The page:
Business Development Leveraging Growth Opportunities

Back(casting) to the Future: How Working Backwards Can Help Your Strategic Planning Process

I could start this article with tread-worn arguments about how important it is to develop a solid plan for 2024, especially in an environment that is shifting as rapidly as ours.

David H. Freeman, JD

But you already know that.

To save time, let’s jump right into ways you can engage in a strategic planning process that is fast, effective and most importantly, has a higher chance of being acted upon by your lawyers.


There are several ways to craft a strategic plan. You (or a small senior team) can go off to your ivory tower, build a truly brilliant plan and then present it to the masses. Or you can hire a consultant to do the same.

While these techniques may deliver an outstanding work product, it often fails the final test, which is implementation. When lawyers don’t have a hand in crafting their own future, when they haven’t spent time exploring “why” things must be done to achieve their goals, there can be a lack of buy-in and willpower to act on something that is not “theirs.”

Having run dozens of strategic planning sessions in firms of all sizes, I’ve found that including the lawyers up front is an important starting point so they feel a sense of ownership over the process and the outcome. To that end, rather than handing them a plan and telling them they must do it, have them create it themselves through a facilitated brainstorming and action planning process so they tell themselves they want to do it. One approach I’ve found particularly effective is a methodology known as ”backcasting.”

Backcasting is a strategic planning process that starts with defining a highly desirable future and then reverse-engineering actions that must be taken in the present to achieve that future. It takes what feels like far-away goals and breaks them down into manageable, sequential steps that are logical and doable.

Let’s look at how you can conduct such a session in your firm.

1. Choose the Right People

First, determine which members of the firm must be brought into the process. Include all who would have a part in its implementation and success, meaning lawyers, management and staff, all of whom might bring valuable insights and perspectives.

Depending on your firm size and makeup, you might run specific sessions for different groups (practice, industry, geographic, key clients) so that everyone is fully engaged in areas they truly care about.

2. Facilitation

Schedule about a half day and have someone run the session who does not a have a vested interest. I’ve seen situations where dominant partners lead meetings and others don’t feel empowered to speak up or disagree with their opinions. This structure can kill the kind of knowledge-sharing and team building required to build a thorough plan and set the stage for implementation.

3. Envision a Desired Future

Encourage participants to envision the firm two, three or more years in the future (but not too far out). Ask what success looks like. Consider factors such as types of clients, practice mix, new practices, market position, geographies, firm culture, internal processes, and technology. This vision should be ambitious yet achievable, stretching the firm’s capabilities without straying into fantasy.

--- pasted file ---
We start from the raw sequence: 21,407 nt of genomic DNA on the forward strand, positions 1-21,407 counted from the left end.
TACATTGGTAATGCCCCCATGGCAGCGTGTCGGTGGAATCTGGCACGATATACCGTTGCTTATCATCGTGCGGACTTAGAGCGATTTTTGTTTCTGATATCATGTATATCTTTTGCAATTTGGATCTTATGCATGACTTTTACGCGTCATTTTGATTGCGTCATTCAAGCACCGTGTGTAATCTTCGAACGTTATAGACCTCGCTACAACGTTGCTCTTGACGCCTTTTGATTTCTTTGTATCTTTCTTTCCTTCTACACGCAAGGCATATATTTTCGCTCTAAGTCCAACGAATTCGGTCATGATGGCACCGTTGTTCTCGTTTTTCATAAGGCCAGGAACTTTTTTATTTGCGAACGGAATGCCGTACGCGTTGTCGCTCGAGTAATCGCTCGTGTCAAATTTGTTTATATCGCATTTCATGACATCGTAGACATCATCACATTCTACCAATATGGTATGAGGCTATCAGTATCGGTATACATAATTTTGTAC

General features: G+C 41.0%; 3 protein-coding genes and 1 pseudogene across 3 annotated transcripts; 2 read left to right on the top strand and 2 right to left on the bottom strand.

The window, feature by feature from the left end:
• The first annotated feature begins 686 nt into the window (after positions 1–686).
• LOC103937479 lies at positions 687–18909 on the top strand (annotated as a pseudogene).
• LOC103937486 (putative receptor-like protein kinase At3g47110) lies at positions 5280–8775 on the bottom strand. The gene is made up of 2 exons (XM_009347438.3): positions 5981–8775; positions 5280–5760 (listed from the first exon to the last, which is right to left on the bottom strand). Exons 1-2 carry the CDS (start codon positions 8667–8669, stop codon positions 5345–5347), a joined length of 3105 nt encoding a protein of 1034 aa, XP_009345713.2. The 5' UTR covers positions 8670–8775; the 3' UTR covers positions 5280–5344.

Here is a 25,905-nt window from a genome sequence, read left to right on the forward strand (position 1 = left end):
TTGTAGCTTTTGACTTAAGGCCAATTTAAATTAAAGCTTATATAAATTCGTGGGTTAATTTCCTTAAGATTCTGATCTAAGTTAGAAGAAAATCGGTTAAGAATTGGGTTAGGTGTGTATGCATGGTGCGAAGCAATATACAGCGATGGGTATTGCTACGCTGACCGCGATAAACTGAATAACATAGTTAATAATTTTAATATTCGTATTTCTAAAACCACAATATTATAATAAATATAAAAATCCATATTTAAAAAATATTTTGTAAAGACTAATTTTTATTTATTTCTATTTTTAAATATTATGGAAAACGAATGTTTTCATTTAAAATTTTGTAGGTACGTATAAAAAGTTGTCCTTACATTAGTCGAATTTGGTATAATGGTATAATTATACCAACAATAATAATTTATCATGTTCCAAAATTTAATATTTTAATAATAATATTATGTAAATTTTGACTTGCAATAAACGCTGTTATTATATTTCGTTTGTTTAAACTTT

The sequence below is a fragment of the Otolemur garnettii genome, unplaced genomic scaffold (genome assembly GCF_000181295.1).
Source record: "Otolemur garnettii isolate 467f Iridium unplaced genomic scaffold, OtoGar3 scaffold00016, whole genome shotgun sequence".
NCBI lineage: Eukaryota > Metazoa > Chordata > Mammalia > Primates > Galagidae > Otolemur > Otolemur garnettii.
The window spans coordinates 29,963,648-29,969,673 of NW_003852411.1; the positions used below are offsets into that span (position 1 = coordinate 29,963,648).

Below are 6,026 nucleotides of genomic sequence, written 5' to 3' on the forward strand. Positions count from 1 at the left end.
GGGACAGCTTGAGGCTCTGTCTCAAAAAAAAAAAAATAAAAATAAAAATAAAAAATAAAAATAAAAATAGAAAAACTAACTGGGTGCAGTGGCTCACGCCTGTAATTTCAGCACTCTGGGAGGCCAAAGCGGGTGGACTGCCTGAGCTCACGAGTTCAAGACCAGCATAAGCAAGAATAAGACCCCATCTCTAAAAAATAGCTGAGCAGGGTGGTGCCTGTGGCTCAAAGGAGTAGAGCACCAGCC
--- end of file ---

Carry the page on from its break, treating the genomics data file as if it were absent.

“Clarity begets momentum, and momentum is a must for bringing plans to completion.”

4. Reverse-Engineer

Now comes the fun part. Prioritize the future goals and assign topics to breakout groups who are tasked with coming up with sequential steps that must be in place to go from their present reality to that desired future. Have them acknowledge the potential challenges and discuss ways to overcome them. This is a good pressure testing moment, because if there are issues that can’t be solved, it means the goal should not be pursued (at least for now).

5. Drill Down to Who Does What by When

While we usually call this overall process strategic planning, practically speaking, it should be renamed “strategic action planning.” If you’re in one of the many firms that have crafted plans only to see them poorly implemented, you know why an emphasis on action is so vitally important.

To ignite action, have your breakout groups go one level deeper by recommending timelines and accountability so there is no doubt about the next steps, who is responsible for managing those steps and by when those steps should be completed. Clarity begets momentum, and momentum is a must for bringing plans to completion.

6. Group Debrief

With first drafts in hand, you can now apply another level of polish. Each breakout group presents their conclusions to the full group so everyone can understand their thinking and provide their input. In this way, it shifts the process from smaller group thinking to becoming everyone’s plan.

7. Management, Management, Management

Initiatives like these often die a natural death unless your leaders consistently fan the flames. They should meet shortly after this planning session to further refine the plan. They should hold initiative leaders responsible for implementing their steps. They should make achieving the steps a priority in your important meetings and celebrate progress along the path. And perhaps, there can be some consequences for not getting things done.

In effect, each leader must take on the role of Chief Implementation Officer. While the backcasting process can set up the pins, your leaders must make sure firm members consistently knock them down. It’s this kind of one-two punch that can turn your long-desired dreams into reality.